APPEAL FROM THE UNITED STATES DISTRICT COURT FOR THE DISTRICT OF RHODE ISLAND [Hon. John J. McConnell, Jr., U.S. District Judge].
Arthur G. Telegen, with whom James M. Hlawek and Seyfarth Shaw LLP, were on brief for appellant.
Marc B. Gursky, with whom Elizabeth Wiens and Gursky Law Associates, was on brief for appellees Local 2323 and Claimants.
Adam J. Sholes, Special Assistant Attorney General, Peter F. Kilmartin, Attorney General, and Thomas A. Palombo, Assistant Attorney General, was on brief for appellee Rhode Island Department of Labor and Training.
Before: Torruella, Thompson and Kayatta, Circuit Judges.
TORRUELLA, Circuit Judge.
Plaintiff-Appellant Verizon New England, Inc. ("Verizon") appeals from an order dismissing its federal court action against the Rhode Island Department of Labor and Training ("RIDLT") and claimant members of the International Brotherhood of Electrical Workers ("IBEW"), Local 2323, who claimed unemployment benefits following a large-scale work stoppage at Verizon ("Claimants"). After careful consideration, we affirm the district court's dismissal, but on the singular ground that dismissal is warranted under the Younger abstention doctrine.
A. Factual Background
Verizon was a party to a collective bargaining agreement ("CBA") with six IBEW local unions (the "System Council T-6"), which included Local 2323. The CBA was in effect from August 3, 2008 until August 6, 2011. Between June 22, 2011 and August 6, 2011, the parties to the CBA attempted to reach a new agreement through negotiations. During said negotiations, on July 26, 2011, Verizon sent a letter to System Council T-6 notifying them in writing that, "if we do not reach a new agreement by August 6, the arbitration provisions of the various labor contracts would not be in effect for grievances."
Verizon and System Council T-6 were unable to reach a new agreement before the CBA expired. System Council T-6 called for a work stoppage, and its members commenced picketing Verizon's facilities and remote work sites in New England. On or around August 23, 2011, Verizon reached an agreement with System Council T-6 under which the members of the various unions would return to work under the terms of the expired CBA. After the employees returned to work, approximately 800 members of the various unions employed by Verizon in Rhode Island applied for unemployment benefits before RIDLT.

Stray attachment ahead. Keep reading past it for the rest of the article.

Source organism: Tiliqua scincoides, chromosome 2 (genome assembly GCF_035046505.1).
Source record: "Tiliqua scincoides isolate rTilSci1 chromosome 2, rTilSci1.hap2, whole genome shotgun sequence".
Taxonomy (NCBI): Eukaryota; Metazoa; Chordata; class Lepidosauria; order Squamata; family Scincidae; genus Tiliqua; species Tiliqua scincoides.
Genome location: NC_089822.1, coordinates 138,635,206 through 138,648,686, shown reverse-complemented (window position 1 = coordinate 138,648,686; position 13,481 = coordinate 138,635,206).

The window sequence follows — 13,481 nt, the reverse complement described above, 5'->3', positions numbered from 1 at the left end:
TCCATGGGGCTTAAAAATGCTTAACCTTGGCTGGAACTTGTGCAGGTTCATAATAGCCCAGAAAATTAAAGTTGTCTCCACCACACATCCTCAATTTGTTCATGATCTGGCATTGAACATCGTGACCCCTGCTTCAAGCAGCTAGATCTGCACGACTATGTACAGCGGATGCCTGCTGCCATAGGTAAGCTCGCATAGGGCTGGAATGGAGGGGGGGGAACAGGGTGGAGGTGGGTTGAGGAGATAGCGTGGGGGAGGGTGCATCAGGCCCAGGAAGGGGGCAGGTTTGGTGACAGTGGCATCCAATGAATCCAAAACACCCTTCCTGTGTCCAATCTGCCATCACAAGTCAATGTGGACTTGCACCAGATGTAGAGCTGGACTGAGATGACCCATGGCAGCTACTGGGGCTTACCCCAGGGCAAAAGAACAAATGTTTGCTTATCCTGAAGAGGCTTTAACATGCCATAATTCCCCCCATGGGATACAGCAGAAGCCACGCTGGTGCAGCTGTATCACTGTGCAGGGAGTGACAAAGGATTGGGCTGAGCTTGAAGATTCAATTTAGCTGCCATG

On August 29, 2011, the Director of RIDLT denied the Claimants' application for unemployment benefits, concluding that they became unemployed as a result of a strike and were thus barred from such benefits under Section 28-44-16 of the Rhode Island Employment Security Act. Section 28-44-16(a) of that Act provides that an individual will not be entitled to benefits "if he or she became unemployed because of a strike or other industrial controversy in the establishment in which he or she was employed, " but Section 28-44-16(b), which governs lockouts, provides that an individual is entitled to benefits if "unemployment is a result of his or her employer's withholding of employment for the purpose of resisting collective bargaining demands or gaining collective bargaining concessions."
The Claimants appealed the Director's denial of unemployment benefits to the RIDLT's Board of Review. On May 22, 2012, the Board reversed the Director's denial of unemployment benefits and found that the Claimants were entitled to receive unemployment benefits under Section 28-44-16(b). Specifically, the Board found a series of actions on the part of Verizon to have constituted a constructive and actual lockout, including: "deleting of the arbitration provisions, " which created a "substantial change to the status quo"; allowing Claimants to return to work if the current CBA were modified by removing the arbitration provisions; denying Claimants' access to Verizon's computers for employer business and Claimants' personal business (i.e., 401 accounts, health insurance, sick and vacation time, etc.) in preparation for the impending job action; collecting Claimants' employer-issued swipe/identification cards, employer-issued cell phones, laptops, various other tools and equipment; locking doors, chaining gates, and, at various work sites, having no personnel to allow Claimants access to work; and violating its past practice of allowing employees to work under an expired unmodified agreement. The Board also found that "record testimony established that the constructive lockout morphed into ...